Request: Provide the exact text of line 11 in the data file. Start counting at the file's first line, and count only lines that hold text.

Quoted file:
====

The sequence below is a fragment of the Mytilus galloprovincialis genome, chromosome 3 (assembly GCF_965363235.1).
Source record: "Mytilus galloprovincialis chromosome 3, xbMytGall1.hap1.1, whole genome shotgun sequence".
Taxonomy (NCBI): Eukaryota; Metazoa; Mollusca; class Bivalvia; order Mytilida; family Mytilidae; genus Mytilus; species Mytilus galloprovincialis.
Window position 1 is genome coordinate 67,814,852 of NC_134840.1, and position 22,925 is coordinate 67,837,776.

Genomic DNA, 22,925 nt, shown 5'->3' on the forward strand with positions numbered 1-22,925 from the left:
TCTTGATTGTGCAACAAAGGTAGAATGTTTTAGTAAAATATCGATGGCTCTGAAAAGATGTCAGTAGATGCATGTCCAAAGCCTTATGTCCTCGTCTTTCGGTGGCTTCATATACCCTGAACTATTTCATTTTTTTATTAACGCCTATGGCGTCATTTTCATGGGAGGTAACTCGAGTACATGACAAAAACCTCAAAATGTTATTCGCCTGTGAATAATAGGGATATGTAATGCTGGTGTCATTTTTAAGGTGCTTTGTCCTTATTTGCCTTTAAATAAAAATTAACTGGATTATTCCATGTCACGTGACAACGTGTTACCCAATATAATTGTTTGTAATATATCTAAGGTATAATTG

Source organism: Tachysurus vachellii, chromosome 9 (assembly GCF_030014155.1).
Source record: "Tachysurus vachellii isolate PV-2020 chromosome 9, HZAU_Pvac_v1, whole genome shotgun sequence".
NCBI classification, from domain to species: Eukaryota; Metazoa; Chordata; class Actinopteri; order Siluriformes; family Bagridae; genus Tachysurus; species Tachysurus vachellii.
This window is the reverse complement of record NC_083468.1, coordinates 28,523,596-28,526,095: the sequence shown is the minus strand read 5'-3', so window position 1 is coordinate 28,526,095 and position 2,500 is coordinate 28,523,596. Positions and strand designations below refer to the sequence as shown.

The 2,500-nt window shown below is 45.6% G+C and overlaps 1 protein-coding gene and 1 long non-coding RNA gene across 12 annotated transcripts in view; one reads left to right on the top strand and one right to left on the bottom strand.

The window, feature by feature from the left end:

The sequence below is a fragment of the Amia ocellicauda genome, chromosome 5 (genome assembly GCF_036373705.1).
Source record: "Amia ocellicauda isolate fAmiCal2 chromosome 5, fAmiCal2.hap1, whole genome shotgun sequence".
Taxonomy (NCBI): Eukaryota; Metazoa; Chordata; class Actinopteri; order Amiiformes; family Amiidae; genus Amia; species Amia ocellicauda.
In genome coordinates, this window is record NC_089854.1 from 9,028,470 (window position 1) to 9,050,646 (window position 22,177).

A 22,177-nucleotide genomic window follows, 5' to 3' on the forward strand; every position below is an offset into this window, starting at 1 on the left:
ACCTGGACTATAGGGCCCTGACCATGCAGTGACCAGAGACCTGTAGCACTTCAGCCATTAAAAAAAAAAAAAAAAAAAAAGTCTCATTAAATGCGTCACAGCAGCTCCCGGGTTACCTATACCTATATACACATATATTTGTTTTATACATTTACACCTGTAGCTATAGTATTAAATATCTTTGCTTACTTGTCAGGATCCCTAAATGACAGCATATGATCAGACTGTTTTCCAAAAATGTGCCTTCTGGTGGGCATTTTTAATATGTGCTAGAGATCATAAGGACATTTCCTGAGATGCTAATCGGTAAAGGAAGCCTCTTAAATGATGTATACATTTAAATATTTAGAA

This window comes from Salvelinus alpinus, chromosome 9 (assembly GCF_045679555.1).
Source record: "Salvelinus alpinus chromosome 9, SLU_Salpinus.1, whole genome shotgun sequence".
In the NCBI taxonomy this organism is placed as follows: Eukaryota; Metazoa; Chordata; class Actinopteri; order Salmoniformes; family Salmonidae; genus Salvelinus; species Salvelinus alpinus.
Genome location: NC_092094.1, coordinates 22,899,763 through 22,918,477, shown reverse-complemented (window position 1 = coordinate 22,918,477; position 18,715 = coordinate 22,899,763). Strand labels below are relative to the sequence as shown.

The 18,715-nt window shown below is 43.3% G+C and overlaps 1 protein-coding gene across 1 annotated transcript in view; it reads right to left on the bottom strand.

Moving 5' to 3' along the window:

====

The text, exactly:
The 2,500-nt window shown below is 45.6% G+C and overlaps 1 protein-coding gene and 1 long non-coding RNA gene across 12 annotated transcripts in view; one reads left to right on the top strand and one right to left on the bottom strand.